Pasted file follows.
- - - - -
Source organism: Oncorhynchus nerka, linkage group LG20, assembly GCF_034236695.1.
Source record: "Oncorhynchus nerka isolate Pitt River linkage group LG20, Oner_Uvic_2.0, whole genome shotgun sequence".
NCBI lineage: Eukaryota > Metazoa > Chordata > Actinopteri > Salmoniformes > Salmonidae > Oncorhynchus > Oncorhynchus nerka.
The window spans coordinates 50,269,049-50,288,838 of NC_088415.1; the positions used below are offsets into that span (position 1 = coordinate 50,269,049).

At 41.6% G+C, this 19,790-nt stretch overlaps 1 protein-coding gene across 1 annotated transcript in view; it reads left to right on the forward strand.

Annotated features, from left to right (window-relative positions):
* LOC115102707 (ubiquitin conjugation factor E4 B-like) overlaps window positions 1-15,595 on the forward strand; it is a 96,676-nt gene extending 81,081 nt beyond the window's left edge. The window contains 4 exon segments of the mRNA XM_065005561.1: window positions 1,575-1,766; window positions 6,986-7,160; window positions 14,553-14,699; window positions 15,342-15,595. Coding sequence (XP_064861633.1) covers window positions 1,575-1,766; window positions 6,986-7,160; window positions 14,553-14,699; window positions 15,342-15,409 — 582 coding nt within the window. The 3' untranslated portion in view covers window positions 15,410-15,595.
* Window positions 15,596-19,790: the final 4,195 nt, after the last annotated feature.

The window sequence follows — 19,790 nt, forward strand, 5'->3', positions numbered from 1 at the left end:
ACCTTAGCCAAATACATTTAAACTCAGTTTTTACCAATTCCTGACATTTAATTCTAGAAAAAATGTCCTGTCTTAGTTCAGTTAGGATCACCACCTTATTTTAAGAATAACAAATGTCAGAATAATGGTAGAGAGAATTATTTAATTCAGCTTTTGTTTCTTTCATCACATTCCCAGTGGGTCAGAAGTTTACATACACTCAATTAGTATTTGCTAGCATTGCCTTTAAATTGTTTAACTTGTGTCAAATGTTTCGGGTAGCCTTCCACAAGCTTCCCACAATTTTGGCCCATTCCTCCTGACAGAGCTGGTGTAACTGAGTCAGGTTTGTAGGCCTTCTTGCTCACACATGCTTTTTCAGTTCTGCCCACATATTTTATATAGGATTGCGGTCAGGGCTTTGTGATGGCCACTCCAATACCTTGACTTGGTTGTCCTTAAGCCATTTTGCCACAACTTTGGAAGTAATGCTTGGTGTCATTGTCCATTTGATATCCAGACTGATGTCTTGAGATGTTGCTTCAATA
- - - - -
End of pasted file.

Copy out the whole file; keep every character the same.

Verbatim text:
Source organism: Oncorhynchus nerka, linkage group LG20, assembly GCF_034236695.1.
Source record: "Oncorhynchus nerka isolate Pitt River linkage group LG20, Oner_Uvic_2.0, whole genome shotgun sequence".
NCBI lineage: Eukaryota > Metazoa > Chordata > Actinopteri > Salmoniformes > Salmonidae > Oncorhynchus > Oncorhynchus nerka.
The window spans coordinates 50,269,049-50,288,838 of NC_088415.1; the positions used below are offsets into that span (position 1 = coordinate 50,269,049).

At 41.6% G+C, this 19,790-nt stretch overlaps 1 protein-coding gene across 1 annotated transcript in view; it reads left to right on the forward strand.

Annotated features, from left to right (window-relative positions):
* LOC115102707 (ubiquitin conjugation factor E4 B-like) overlaps window positions 1-15,595 on the forward strand; it is a 96,676-nt gene extending 81,081 nt beyond the window's left edge. The window contains 4 exon segments of the mRNA XM_065005561.1: window positions 1,575-1,766; window positions 6,986-7,160; window positions 14,553-14,699; window positions 15,342-15,595. Coding sequence (XP_064861633.1) covers window positions 1,575-1,766; window positions 6,986-7,160; window positions 14,553-14,699; window positions 15,342-15,409 — 582 coding nt within the window. The 3' untranslated portion in view covers window positions 15,410-15,595.
* Window positions 15,596-19,790: the final 4,195 nt, after the last annotated feature.

The window sequence follows — 19,790 nt, forward strand, 5'->3', positions numbered from 1 at the left end:
ACCTTAGCCAAATACATTTAAACTCAGTTTTTACCAATTCCTGACATTTAATTCTAGAAAAAATGTCCTGTCTTAGTTCAGTTAGGATCACCACCTTATTTTAAGAATAACAAATGTCAGAATAATGGTAGAGAGAATTATTTAATTCAGCTTTTGTTTCTTTCATCACATTCCCAGTGGGTCAGAAGTTTACATACACTCAATTAGTATTTGCTAGCATTGCCTTTAAATTGTTTAACTTGTGTCAAATGTTTCGGGTAGCCTTCCACAAGCTTCCCACAATTTTGGCCCATTCCTCCTGACAGAGCTGGTGTAACTGAGTCAGGTTTGTAGGCCTTCTTGCTCACACATGCTTTTTCAGTTCTGCCCACATATTTTATATAGGATTGCGGTCAGGGCTTTGTGATGGCCACTCCAATACCTTGACTTGGTTGTCCTTAAGCCATTTTGCCACAACTTTGGAAGTAATGCTTGGTGTCATTGTCCATTTGATATCCAGACTGATGTCTTGAGATGTTGCTTCAATA